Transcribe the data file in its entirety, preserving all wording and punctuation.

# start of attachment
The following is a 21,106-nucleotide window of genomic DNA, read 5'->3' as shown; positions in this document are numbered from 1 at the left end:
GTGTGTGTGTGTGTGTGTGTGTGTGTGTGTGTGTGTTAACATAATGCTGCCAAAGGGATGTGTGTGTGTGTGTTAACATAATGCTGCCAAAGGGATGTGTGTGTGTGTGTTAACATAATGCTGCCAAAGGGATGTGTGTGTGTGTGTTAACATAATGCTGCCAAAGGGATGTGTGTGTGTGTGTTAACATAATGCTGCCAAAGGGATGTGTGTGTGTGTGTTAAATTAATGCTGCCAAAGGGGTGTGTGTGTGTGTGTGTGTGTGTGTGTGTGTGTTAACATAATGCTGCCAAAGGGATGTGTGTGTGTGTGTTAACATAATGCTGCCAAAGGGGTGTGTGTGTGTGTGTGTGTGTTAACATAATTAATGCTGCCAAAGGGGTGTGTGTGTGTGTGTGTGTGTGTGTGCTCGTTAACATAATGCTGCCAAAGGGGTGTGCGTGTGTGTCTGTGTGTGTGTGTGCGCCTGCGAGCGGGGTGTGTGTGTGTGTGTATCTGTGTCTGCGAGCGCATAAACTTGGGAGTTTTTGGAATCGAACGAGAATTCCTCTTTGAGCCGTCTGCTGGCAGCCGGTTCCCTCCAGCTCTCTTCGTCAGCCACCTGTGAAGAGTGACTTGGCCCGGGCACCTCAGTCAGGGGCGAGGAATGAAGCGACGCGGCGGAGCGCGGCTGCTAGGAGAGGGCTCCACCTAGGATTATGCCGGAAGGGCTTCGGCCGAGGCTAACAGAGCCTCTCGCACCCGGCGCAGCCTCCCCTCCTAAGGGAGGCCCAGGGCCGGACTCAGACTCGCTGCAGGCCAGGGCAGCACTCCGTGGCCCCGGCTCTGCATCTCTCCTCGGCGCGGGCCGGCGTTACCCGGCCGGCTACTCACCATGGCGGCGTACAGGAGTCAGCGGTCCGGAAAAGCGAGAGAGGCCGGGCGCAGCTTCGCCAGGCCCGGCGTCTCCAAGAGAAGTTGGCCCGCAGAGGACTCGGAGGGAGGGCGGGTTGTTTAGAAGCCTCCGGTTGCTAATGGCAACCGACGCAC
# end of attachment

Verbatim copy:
The following is a 21,106-nucleotide window of genomic DNA, read 5'->3' as shown; positions in this document are numbered from 1 at the left end:
GTGTGTGTGTGTGTGTGTGTGTGTGTGTGTGTGTGTTAACATAATGCTGCCAAAGGGATGTGTGTGTGTGTGTTAACATAATGCTGCCAAAGGGATGTGTGTGTGTGTGTTAACATAATGCTGCCAAAGGGATGTGTGTGTGTGTGTTAACATAATGCTGCCAAAGGGATGTGTGTGTGTGTGTTAACATAATGCTGCCAAAGGGATGTGTGTGTGTGTGTTAAATTAATGCTGCCAAAGGGGTGTGTGTGTGTGTGTGTGTGTGTGTGTGTGTGTTAACATAATGCTGCCAAAGGGATGTGTGTGTGTGTGTTAACATAATGCTGCCAAAGGGGTGTGTGTGTGTGTGTGTGTGTTAACATAATTAATGCTGCCAAAGGGGTGTGTGTGTGTGTGTGTGTGTGTGTGCTCGTTAACATAATGCTGCCAAAGGGGTGTGCGTGTGTGTCTGTGTGTGTGTGTGCGCCTGCGAGCGGGGTGTGTGTGTGTGTGTATCTGTGTCTGCGAGCGCATAAACTTGGGAGTTTTTGGAATCGAACGAGAATTCCTCTTTGAGCCGTCTGCTGGCAGCCGGTTCCCTCCAGCTCTCTTCGTCAGCCACCTGTGAAGAGTGACTTGGCCCGGGCACCTCAGTCAGGGGCGAGGAATGAAGCGACGCGGCGGAGCGCGGCTGCTAGGAGAGGGCTCCACCTAGGATTATGCCGGAAGGGCTTCGGCCGAGGCTAACAGAGCCTCTCGCACCCGGCGCAGCCTCCCCTCCTAAGGGAGGCCCAGGGCCGGACTCAGACTCGCTGCAGGCCAGGGCAGCACTCCGTGGCCCCGGCTCTGCATCTCTCCTCGGCGCGGGCCGGCGTTACCCGGCCGGCTACTCACCATGGCGGCGTACAGGAGTCAGCGGTCCGGAAAAGCGAGAGAGGCCGGGCGCAGCTTCGCCAGGCCCGGCGTCTCCAAGAGAAGTTGGCCCGCAGAGGACTCGGAGGGAGGGCGGGTTGTTTAGAAGCCTCCGGTTGCTAATGGCAACCGACGCAC